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Two Bee Books (S372: 1884)

Editor Charles H. Smith's Note: A book review of two works on bees, printed in the 6 November 1884 issue of Nature. Original pagination indicated within double brackets. To link directly to this page, connect with: http://people.wku.edu/charles.smith/wallace/S372.htm

[[p. 1]] A Collection of Papers on Bee-keeping in India. Published under the Orders of the Government of India, in the Revenue and Agricultural Department, 1883. (Calcutta: Office of the Superintendent of Government Printing, India, 1883.)

The Honey-Bee: its Nature, Homes, and Products. By W. H. Harris, B.A., B.Sc. With Eighty-two Illustrations. (London: The Religious Tract Society, 1884.)

     The thin folio issued by the Indian Government is very redolent of red-tape, since it contains not only a large number of reports from forest and district officers, and other persons in various parts of India, but also the whole of the official correspondence, memoranda, and indorsements connected with the same. Moreover, it is almost a misnomer to call it a collection of papers on "Bee-keeping," since at least nine-tenths of the reports state that domesticated bees are quite unknown in their districts; and the bulk of the matter (nearly a hundred pages of close print) is occupied with accounts of native methods of taking the combs of wild bees and preparing the wax, and with very imperfect descriptions of the various kinds of honey-producing bees in each district. The general result of the inquiry, as stated in a "Resolution" of the Revenue and Agricultural Department, is the following:--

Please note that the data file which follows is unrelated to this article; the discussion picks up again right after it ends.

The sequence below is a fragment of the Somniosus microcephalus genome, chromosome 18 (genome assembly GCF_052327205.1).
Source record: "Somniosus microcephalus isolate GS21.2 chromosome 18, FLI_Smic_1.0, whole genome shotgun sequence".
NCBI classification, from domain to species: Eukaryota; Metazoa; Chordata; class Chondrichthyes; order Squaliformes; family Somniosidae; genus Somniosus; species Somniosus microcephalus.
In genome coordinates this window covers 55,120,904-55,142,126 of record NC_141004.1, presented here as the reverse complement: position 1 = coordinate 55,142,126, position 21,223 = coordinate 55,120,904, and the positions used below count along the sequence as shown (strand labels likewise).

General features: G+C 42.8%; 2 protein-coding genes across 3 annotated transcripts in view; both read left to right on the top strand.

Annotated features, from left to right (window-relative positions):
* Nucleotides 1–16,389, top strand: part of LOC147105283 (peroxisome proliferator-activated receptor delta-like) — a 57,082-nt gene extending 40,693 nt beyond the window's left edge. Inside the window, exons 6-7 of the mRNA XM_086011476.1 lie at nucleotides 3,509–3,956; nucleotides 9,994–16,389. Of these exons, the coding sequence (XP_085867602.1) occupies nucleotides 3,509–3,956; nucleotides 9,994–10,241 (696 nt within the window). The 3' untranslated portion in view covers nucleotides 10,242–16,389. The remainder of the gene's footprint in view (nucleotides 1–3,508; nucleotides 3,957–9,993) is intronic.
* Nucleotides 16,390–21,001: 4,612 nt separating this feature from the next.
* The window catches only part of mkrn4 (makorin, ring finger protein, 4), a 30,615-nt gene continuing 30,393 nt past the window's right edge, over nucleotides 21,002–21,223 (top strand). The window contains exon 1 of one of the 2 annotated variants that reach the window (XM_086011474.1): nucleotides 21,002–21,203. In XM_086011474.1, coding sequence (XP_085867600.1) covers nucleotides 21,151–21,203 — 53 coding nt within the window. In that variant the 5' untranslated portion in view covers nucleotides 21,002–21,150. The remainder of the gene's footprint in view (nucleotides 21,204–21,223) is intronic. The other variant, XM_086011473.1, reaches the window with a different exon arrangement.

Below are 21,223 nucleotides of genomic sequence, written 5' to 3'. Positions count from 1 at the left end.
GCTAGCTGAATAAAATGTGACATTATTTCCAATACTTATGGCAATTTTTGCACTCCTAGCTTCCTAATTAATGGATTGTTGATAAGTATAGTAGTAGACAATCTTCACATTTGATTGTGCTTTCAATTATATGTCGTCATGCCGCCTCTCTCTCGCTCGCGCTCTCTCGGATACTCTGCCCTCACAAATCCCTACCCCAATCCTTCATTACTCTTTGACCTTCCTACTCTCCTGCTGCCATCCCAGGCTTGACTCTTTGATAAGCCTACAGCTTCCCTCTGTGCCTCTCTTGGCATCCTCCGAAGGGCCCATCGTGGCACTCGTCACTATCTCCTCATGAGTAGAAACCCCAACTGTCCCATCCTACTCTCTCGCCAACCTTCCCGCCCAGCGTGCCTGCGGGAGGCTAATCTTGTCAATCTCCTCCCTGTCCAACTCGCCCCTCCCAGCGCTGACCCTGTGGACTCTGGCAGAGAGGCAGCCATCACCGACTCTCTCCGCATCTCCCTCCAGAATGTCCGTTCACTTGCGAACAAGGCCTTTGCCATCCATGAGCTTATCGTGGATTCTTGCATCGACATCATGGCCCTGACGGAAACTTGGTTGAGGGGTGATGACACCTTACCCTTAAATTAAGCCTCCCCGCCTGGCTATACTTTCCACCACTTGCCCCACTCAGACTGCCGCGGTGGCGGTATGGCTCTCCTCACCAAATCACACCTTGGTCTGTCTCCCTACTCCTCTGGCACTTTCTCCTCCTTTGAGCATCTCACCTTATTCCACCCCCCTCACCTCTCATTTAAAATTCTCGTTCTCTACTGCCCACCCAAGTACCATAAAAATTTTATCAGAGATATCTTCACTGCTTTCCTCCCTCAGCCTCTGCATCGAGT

"The industry is unlikely ever to be one of great importance in India. It can only be followed in the hills, where flowers abound throughout the greater part of the year, or in forests, where food is equally plentiful. In the populous country of the plains, bee-keeping as a general industry seems impracticable. Under these circumstances there is little or no call for action on the part of the Government."

     Notwithstanding this somewhat depressing outcome of a laborious inquiry, some interesting details may be found in the storehouse of facts here brought together. At the commencement of the Report attention is drawn to Moorcroft's account of bee-keeping in Cashmere:--